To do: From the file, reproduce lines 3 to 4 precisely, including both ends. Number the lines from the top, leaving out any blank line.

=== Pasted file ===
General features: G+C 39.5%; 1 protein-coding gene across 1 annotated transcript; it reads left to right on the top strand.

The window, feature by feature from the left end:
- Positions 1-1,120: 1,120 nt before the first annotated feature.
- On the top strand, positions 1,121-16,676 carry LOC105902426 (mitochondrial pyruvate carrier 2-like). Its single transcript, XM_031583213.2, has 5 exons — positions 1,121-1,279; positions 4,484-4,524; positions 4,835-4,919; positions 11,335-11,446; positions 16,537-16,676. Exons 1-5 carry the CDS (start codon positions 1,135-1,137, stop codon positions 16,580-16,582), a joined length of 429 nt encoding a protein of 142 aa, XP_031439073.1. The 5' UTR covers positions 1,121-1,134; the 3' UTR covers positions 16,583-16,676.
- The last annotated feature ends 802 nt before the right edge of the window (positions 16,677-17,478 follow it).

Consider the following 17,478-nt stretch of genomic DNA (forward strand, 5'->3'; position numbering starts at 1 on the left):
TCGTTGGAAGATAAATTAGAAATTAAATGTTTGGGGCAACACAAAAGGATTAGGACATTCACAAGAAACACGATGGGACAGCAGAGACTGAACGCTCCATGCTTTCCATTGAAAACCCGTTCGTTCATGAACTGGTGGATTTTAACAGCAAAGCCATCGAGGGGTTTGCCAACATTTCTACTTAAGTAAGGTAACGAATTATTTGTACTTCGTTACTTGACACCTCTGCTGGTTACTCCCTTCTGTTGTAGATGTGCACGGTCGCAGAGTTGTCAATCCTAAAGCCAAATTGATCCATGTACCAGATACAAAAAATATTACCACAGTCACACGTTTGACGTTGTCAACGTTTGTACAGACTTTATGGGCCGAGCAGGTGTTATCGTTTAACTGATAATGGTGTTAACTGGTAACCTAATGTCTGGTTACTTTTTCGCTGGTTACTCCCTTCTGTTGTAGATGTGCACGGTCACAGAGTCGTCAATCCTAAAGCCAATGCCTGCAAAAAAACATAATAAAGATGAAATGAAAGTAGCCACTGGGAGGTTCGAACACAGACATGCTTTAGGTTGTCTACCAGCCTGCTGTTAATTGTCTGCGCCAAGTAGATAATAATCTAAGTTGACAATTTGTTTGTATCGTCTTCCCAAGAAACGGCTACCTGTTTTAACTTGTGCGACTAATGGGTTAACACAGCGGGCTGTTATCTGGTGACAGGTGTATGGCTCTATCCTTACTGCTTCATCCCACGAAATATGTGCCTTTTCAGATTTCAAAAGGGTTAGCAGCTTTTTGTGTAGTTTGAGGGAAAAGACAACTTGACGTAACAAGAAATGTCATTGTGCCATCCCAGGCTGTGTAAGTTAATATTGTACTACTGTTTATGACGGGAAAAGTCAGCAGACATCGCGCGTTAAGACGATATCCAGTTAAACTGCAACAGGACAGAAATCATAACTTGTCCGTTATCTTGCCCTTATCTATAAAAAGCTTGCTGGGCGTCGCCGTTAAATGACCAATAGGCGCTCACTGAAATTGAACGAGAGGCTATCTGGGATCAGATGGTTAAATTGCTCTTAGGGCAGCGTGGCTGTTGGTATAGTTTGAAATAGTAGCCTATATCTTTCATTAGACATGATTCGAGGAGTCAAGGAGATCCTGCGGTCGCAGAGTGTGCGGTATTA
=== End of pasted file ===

- Positions 1-1,120: 1,120 nt before the first annotated feature.
- On the top strand, positions 1,121-16,676 carry LOC105902426 (mitochondrial pyruvate carrier 2-like). Its single transcript, XM_031583213.2, has 5 exons — positions 1,121-1,279; positions 4,484-4,524; positions 4,835-4,919; positions 11,335-11,446; positions 16,537-16,676. Exons 1-5 carry the CDS (start codon positions 1,135-1,137, stop codon positions 16,580-16,582), a joined length of 429 nt encoding a protein of 142 aa, XP_031439073.1. The 5' UTR covers positions 1,121-1,134; the 3' UTR covers positions 16,583-16,676.